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Ranchi authorities publicly shame open defecators: State-sponsored vigilantism can be a dangerous idea

The Ranchi Municipal Corporation (RMC) has come up with a rather unique idea to punish people form defecating in the open. On Sunday, RMC officials took to the streets of Ranchi to take away the lungis as punishment of those who were defecating in the open, The Times of India reported.

The report added that only after they took a pledge of not defecating in open that the municipal officials returned their lungis.

The RMC's crusade aginst open defecation is part of its "Halla Bol Lungi Khol Abhiyan", which aims to make Ranchi an open-defecation free (ODF) city by 30 September.

"It was a drive to show people how embarrassing it can be when you defecate in the open.The people who were caught have toilets in their homes. We made them promise that from now on they will use toilets," The Times of India quoted RMC city manager Shashi Prakash as saying.

But this is not the first instance of the authorities using unusual methods for implementing policies.

In April 2016, the Brihanmumbai Municipal Corporation (BMC) began a campaign to publicly shame those who defecated in public.

According to a May 2016 report, the BMC vigilance squad caught at least 35 people and made them to do sit ups. At least 16 more people were caught spitting, who were then made to clean their own mess, the report added.

The Indian Express also reported of similar vigilantism by municipal authorities across Maharashtra.

The 2016 report noted that in Sangola Municipal Council in Satara, municipal officials would photograph those answering nature's call in public and post them on a billboard outside the municipal office.

 Ranchi authorities publicly shame open defecators: State-sponsored vigilantism can be a dangerous idea

The Ranchi Municipal Corporation office. www.ranchimunicipal.com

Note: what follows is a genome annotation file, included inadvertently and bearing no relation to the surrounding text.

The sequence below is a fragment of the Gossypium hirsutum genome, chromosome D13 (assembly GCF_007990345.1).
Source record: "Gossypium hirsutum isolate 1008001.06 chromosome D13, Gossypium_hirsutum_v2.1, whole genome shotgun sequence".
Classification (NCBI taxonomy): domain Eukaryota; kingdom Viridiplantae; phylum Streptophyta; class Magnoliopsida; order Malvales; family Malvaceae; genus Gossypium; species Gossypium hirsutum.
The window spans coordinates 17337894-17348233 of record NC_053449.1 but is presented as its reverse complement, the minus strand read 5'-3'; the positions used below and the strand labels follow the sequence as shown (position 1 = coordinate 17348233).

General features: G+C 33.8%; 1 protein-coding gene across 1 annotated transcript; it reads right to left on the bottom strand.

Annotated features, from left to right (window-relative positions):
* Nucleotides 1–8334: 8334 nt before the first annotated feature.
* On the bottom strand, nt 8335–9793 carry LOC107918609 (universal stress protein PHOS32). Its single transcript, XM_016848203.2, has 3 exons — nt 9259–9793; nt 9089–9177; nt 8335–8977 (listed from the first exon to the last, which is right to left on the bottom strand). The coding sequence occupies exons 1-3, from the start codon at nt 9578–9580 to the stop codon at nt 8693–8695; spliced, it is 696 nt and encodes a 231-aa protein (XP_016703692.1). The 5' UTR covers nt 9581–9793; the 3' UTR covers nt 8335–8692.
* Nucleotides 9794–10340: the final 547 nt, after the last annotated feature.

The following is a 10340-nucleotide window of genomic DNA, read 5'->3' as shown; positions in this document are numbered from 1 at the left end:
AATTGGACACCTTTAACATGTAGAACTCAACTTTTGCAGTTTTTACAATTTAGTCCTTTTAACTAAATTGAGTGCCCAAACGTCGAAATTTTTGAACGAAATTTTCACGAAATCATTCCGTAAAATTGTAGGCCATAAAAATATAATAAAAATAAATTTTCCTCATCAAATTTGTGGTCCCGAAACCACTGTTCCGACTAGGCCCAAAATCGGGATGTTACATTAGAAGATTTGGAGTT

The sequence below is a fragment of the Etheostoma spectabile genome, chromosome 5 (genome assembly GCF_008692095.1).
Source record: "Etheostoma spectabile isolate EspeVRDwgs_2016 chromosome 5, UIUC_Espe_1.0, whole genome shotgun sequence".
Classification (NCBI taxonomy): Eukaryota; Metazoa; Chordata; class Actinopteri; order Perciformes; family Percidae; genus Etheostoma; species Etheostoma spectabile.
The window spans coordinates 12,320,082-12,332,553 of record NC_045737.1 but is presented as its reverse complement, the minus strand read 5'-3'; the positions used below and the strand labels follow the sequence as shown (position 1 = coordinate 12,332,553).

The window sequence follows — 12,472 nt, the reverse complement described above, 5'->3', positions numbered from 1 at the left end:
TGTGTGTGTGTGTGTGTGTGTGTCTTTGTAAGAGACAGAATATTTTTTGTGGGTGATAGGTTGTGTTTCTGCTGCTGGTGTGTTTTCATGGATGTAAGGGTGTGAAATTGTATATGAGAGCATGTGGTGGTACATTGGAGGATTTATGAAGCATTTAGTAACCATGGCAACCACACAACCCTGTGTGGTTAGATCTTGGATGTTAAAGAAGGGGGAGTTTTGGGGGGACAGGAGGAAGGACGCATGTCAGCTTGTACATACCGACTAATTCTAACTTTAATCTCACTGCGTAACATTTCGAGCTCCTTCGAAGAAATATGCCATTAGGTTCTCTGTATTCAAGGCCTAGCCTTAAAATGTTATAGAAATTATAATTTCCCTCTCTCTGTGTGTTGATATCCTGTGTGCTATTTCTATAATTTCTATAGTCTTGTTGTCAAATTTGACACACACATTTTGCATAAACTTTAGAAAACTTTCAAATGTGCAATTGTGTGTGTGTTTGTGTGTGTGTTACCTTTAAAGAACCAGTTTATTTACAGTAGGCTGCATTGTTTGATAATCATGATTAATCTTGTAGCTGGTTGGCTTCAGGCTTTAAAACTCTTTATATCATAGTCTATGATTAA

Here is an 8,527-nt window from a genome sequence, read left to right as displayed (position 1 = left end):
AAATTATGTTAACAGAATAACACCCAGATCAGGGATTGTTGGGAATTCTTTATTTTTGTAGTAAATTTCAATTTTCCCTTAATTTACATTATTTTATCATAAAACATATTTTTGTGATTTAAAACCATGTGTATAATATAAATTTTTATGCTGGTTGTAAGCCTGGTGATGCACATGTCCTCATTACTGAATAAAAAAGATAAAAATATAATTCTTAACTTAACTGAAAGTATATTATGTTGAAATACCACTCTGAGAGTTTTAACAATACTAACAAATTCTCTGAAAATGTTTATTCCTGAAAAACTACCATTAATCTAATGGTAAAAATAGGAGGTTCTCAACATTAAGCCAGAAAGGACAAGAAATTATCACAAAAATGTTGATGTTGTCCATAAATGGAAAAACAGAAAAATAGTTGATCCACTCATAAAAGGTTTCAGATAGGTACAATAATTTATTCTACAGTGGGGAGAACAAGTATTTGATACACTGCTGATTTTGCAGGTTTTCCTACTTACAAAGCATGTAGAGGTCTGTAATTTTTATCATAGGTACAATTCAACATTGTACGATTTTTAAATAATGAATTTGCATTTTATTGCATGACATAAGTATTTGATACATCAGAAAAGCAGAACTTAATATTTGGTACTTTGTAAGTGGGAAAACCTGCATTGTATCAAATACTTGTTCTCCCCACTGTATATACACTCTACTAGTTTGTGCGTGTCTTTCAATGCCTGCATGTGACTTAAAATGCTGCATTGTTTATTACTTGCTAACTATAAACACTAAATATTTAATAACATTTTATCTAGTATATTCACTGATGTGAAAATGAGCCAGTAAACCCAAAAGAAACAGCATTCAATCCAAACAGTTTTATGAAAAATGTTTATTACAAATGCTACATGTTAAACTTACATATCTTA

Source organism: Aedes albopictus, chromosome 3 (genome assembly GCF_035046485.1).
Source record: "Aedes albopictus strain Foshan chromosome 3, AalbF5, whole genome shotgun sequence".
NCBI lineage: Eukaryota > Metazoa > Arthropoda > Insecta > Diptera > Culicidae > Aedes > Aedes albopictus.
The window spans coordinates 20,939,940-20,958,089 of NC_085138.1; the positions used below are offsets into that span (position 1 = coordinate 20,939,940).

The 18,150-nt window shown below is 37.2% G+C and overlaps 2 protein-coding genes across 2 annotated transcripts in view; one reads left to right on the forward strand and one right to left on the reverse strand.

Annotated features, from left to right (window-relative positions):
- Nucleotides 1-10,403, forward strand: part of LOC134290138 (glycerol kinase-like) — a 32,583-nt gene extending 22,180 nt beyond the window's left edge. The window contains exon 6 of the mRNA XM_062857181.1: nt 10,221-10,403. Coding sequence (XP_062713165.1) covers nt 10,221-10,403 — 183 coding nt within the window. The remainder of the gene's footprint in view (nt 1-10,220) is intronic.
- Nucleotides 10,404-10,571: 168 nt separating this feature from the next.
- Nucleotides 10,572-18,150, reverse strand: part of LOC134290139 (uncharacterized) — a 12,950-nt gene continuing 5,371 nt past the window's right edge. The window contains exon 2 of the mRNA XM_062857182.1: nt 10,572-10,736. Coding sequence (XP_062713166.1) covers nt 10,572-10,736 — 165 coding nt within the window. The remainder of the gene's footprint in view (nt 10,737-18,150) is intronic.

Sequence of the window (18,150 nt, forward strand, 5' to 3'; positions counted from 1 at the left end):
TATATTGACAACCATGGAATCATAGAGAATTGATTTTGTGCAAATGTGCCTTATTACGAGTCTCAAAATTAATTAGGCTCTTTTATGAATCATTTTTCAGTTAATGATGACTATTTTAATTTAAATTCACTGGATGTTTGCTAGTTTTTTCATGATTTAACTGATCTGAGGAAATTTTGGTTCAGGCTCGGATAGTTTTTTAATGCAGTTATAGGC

In Gandhiglaj, a town in Kolhapur, workers from the municipal council deterred open defecation by organising a public procession for repeat offenders.

“Despite warnings, if someone is found going out in the open to defecate, we had instructed our teams to follow such people home with a procession. Using toilets was much better than suffering social embarrassment, so people started doing so,” Gadhinglaj Chief Officer Tanaji Narale told The Indian Express.

In neighbouring Madhya Pradesh, the plan to make Gwalior an open defecation-free city followed a script similar to the one witnessed in Sangola. The city's municipal authorities decided to reward those who clicked photos of people defecating in the open.

According to The Asian Age, the Gwalior Municipal Corporation would pay Rs 100 for each photo.

However, the Congress criticised the initiative. “The order sounds very strange. The civic body authorities are announcing monetary awards for taking ‘dirty’ pictures of people. This is also an attack on the privacy of people,” a local Congress leader told The Asian Age.

Indeed, there are several voices which have raised concerns over the way state authorities have used vigilantism to enforce regulations. A DailyO article points out how vigilantism in the name of a cleanliness drive could widen the social gap, as most of those who defecate in the open are from economically weaker sections and lower castes.

The article also noted that as a consequence of the government's zeal to make places open-defecation free, the authorities are indirectly encouraging students to disrespect elders who defecate in the open.

Activists like Supriya Sonar have also said that the tactic  of shaming people will not yield any result as people defecate in open as authorities have not provided enough toilets for them. Sonar clearly put the onus of providing the basic sanitation facilities on municipal authorities, before involving itself in "innovative" ideas to dissuade people.

The use of vigilante-like campaign by state authorities is not just limited to making cities open-defecation free.

Cow vigilantism, which is becoming a major issue across the country, has more or less been given state sponsorship in Maharashtra.

The state's Ministry of Animal Husbandary issued notices for volunteers “engaged in animal welfare activities on religious grounds” to apply for the honorary position of welfare officers. According to The Indian Express, the circular sought people who could monitor the beef ban, which was imposed by the state government last year.

While the applicants are supposed to be non-political in nature, an investigation found out that most of them belong to Hindutva outfits like Vishwa Hindu Parishad, Bajrang Dal, Ram Sena, Hindu Sena, Shiv Sena, Durgavahini, Akhil Bhartiya Vidyarthi Parishad and the Rashtriya Swayamsevak Sangh.

Maharashtra and Haryana are examples of state "outsourcing" the job of handling certain aspects of law and order to cow vigilantes, an article in The Indian Express noted. Such a devolution of power to such non-state actors would weaken state machinery, the article argued, citing the example of the shrinking of the Uttar Pradesh police force, which lacks 1,01,619 policemen, as of May 2017.

With inputs from agencies

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Updated Date: Sep 25, 2017 15:36:12 IST

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